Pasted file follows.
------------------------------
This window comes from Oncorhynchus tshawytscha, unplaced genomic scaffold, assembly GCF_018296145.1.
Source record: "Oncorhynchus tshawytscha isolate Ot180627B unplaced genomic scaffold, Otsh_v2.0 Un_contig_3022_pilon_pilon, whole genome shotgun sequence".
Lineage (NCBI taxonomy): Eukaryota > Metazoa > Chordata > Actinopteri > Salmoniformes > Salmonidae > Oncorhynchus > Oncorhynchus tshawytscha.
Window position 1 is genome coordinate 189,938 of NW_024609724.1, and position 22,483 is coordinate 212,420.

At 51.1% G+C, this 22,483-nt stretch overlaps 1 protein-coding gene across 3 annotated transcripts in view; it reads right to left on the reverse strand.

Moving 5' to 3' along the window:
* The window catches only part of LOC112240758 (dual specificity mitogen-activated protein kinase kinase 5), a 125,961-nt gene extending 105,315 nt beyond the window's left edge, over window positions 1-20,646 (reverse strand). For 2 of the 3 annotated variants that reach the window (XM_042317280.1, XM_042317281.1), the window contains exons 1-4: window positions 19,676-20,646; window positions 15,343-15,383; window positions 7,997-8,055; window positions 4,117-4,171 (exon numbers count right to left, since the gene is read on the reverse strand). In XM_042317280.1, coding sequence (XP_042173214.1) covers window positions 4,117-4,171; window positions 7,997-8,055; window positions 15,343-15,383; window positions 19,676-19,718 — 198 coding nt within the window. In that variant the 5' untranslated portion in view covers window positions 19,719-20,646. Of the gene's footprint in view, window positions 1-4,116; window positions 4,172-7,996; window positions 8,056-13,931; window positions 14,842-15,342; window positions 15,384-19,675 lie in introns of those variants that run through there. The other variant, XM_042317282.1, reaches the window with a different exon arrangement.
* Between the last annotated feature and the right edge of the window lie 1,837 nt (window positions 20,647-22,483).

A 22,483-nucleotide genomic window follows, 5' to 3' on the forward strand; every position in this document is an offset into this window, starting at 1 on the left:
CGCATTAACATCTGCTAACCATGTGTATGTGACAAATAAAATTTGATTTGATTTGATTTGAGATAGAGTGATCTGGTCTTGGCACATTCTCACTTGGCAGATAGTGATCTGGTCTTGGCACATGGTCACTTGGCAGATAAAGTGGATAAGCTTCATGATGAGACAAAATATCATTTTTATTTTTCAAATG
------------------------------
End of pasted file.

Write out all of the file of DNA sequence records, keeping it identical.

This window comes from Oncorhynchus tshawytscha, unplaced genomic scaffold, assembly GCF_018296145.1.
Source record: "Oncorhynchus tshawytscha isolate Ot180627B unplaced genomic scaffold, Otsh_v2.0 Un_contig_3022_pilon_pilon, whole genome shotgun sequence".
Lineage (NCBI taxonomy): Eukaryota > Metazoa > Chordata > Actinopteri > Salmoniformes > Salmonidae > Oncorhynchus > Oncorhynchus tshawytscha.
Window position 1 is genome coordinate 189,938 of NW_024609724.1, and position 22,483 is coordinate 212,420.

At 51.1% G+C, this 22,483-nt stretch overlaps 1 protein-coding gene across 3 annotated transcripts in view; it reads right to left on the reverse strand.

Moving 5' to 3' along the window:
* The window catches only part of LOC112240758 (dual specificity mitogen-activated protein kinase kinase 5), a 125,961-nt gene extending 105,315 nt beyond the window's left edge, over window positions 1-20,646 (reverse strand). For 2 of the 3 annotated variants that reach the window (XM_042317280.1, XM_042317281.1), the window contains exons 1-4: window positions 19,676-20,646; window positions 15,343-15,383; window positions 7,997-8,055; window positions 4,117-4,171 (exon numbers count right to left, since the gene is read on the reverse strand). In XM_042317280.1, coding sequence (XP_042173214.1) covers window positions 4,117-4,171; window positions 7,997-8,055; window positions 15,343-15,383; window positions 19,676-19,718 — 198 coding nt within the window. In that variant the 5' untranslated portion in view covers window positions 19,719-20,646. Of the gene's footprint in view, window positions 1-4,116; window positions 4,172-7,996; window positions 8,056-13,931; window positions 14,842-15,342; window positions 15,384-19,675 lie in introns of those variants that run through there. The other variant, XM_042317282.1, reaches the window with a different exon arrangement.
* Between the last annotated feature and the right edge of the window lie 1,837 nt (window positions 20,647-22,483).

A 22,483-nucleotide genomic window follows, 5' to 3' on the forward strand; every position in this document is an offset into this window, starting at 1 on the left:
CGCATTAACATCTGCTAACCATGTGTATGTGACAAATAAAATTTGATTTGATTTGATTTGAGATAGAGTGATCTGGTCTTGGCACATTCTCACTTGGCAGATAGTGATCTGGTCTTGGCACATGGTCACTTGGCAGATAAAGTGGATAAGCTTCATGATGAGACAAAATATCATTTTTATTTTTCAAATG